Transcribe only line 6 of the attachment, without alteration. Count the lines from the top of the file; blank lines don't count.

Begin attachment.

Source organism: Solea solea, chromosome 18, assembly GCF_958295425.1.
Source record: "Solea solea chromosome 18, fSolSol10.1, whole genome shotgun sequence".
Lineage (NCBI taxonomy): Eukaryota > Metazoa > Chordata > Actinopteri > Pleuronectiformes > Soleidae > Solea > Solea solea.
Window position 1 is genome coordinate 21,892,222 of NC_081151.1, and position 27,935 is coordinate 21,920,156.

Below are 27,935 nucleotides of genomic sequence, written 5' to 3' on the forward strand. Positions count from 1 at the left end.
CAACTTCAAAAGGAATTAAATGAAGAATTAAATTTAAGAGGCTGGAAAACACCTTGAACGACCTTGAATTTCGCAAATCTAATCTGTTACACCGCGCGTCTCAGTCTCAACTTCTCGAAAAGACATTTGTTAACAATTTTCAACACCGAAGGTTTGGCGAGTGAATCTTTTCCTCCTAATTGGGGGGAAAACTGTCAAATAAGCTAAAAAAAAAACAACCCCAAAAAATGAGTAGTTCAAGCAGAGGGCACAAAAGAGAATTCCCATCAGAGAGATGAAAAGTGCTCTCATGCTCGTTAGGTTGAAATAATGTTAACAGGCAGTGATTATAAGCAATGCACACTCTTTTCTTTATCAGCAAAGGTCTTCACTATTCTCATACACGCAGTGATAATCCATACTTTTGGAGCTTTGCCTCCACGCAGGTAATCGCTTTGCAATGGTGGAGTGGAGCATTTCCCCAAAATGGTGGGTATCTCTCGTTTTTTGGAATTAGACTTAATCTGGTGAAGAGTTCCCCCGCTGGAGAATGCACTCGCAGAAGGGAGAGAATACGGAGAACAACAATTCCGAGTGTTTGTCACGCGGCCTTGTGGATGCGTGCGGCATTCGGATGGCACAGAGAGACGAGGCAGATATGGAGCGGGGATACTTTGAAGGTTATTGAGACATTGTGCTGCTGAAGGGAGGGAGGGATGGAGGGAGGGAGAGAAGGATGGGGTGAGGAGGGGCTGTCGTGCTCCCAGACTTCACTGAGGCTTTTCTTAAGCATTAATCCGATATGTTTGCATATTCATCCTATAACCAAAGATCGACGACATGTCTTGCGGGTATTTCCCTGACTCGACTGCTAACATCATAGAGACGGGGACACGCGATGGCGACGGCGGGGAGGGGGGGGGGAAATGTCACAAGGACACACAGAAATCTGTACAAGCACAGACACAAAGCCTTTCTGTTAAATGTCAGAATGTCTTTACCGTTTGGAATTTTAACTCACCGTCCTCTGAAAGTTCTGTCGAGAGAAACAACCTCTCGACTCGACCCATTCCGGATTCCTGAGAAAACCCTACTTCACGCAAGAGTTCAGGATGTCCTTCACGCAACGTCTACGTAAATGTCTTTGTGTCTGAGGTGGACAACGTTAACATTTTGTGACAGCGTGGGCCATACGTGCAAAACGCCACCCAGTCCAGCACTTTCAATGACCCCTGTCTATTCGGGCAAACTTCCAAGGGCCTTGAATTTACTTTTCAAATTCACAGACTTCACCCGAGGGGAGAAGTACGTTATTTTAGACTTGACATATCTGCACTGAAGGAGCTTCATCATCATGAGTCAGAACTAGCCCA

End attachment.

CAACTTCAAAAGGAATTAAATGAAGAATTAAATTTAAGAGGCTGGAAAACACCTTGAACGACCTTGAATTTCGCAAATCTAATCTGTTACACCGCGCGTCTCAGTCTCAACTTCTCGAAAAGACATTTGTTAACAATTTTCAACACCGAAGGTTTGGCGAGTGAATCTTTTCCTCCTAATTGGGGGGAAAACTGTCAAATAAGCTAAAAAAAAAACAACCCCAAAAAATGAGTAGTTCAAGCAGAGGGCACAAAAGAGAATTCCCATCAGAGAGATGAAAAGTGCTCTCATGCTCGTTAGGTTGAAATAATGTTAACAGGCAGTGATTATAAGCAATGCACACTCTTTTCTTTATCAGCAAAGGTCTTCACTATTCTCATACACGCAGTGATAATCCATACTTTTGGAGCTTTGCCTCCACGCAGGTAATCGCTTTGCAATGGTGGAGTGGAGCATTTCCCCAAAATGGTGGGTATCTCTCGTTTTTTGGAATTAGACTTAATCTGGTGAAGAGTTCCCCCGCTGGAGAATGCACTCGCAGAAGGGAGAGAATACGGAGAACAACAATTCCGAGTGTTTGTCACGCGGCCTTGTGGATGCGTGCGGCATTCGGATGGCACAGAGAGACGAGGCAGATATGGAGCGGGGATACTTTGAAGGTTATTGAGACATTGTGCTGCTGAAGGGAGGGAGGGATGGAGGGAGGGAGAGAAGGATGGGGTGAGGAGGGGCTGTCGTGCTCCCAGACTTCACTGAGGCTTTTCTTAAGCATTAATCCGATATGTTTGCATATTCATCCTATAACCAAAGATCGACGACATGTCTTGCGGGTATTTCCCTGACTCGACTGCTAACATCATAGAGACGGGGACACGCGATGGCGACGGCGGGGAGGGGGGGGGGAAATGTCACAAGGACACACAGAAATCTGTACAAGCACAGACACAAAGCCTTTCTGTTAAATGTCAGAATGTCTTTACCGTTTGGAATTTTAACTCACCGTCCTCTGAAAGTTCTGTCGAGAGAAACAACCTCTCGACTCGACCCATTCCGGATTCCTGAGAAAACCCTACTTCACGCAAGAGTTCAGGATGTCCTTCACGCAACGTCTACGTAAATGTCTTTGTGTCTGAGGTGGACAACGTTAACATTTTGTGACAGCGTGGGCCATACGTGCAAAACGCCACCCAGTCCAGCACTTTCAATGACCCCTGTCTATTCGGGCAAACTTCCAAGGGCCTTGAATTTACTTTTCAAATTCACAGACTTCACCCGAGGGGAGAAGTACGTTATTTTAGACTTGACATATCTGCACTGAAGGAGCTTCATCATCATGAGTCAGAACTAGCCCA